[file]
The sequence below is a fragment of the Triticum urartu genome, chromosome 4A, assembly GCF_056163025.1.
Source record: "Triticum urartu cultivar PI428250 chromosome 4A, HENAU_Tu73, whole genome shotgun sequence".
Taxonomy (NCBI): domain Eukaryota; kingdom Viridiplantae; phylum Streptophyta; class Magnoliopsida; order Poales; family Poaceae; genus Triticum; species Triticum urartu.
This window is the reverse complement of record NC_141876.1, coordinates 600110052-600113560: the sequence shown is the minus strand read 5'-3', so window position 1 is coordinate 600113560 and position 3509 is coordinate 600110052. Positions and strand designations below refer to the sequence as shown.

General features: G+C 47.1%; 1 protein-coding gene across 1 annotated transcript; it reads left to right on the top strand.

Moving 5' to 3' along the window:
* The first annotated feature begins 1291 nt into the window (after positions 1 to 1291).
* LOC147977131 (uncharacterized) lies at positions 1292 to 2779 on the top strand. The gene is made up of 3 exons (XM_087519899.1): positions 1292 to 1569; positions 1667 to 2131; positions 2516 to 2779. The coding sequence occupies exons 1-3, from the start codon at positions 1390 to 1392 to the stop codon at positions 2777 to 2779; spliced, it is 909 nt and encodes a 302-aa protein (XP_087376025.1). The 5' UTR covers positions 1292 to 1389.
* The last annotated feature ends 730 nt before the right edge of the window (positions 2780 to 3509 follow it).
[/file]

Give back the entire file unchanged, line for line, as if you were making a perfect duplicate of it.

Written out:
The sequence below is a fragment of the Triticum urartu genome, chromosome 4A, assembly GCF_056163025.1.
Source record: "Triticum urartu cultivar PI428250 chromosome 4A, HENAU_Tu73, whole genome shotgun sequence".
Taxonomy (NCBI): domain Eukaryota; kingdom Viridiplantae; phylum Streptophyta; class Magnoliopsida; order Poales; family Poaceae; genus Triticum; species Triticum urartu.
This window is the reverse complement of record NC_141876.1, coordinates 600110052-600113560: the sequence shown is the minus strand read 5'-3', so window position 1 is coordinate 600113560 and position 3509 is coordinate 600110052. Positions and strand designations below refer to the sequence as shown.

General features: G+C 47.1%; 1 protein-coding gene across 1 annotated transcript; it reads left to right on the top strand.

Moving 5' to 3' along the window:
* The first annotated feature begins 1291 nt into the window (after positions 1 to 1291).
* LOC147977131 (uncharacterized) lies at positions 1292 to 2779 on the top strand. The gene is made up of 3 exons (XM_087519899.1): positions 1292 to 1569; positions 1667 to 2131; positions 2516 to 2779. The coding sequence occupies exons 1-3, from the start codon at positions 1390 to 1392 to the stop codon at positions 2777 to 2779; spliced, it is 909 nt and encodes a 302-aa protein (XP_087376025.1). The 5' UTR covers positions 1292 to 1389.
* The last annotated feature ends 730 nt before the right edge of the window (positions 2780 to 3509 follow it).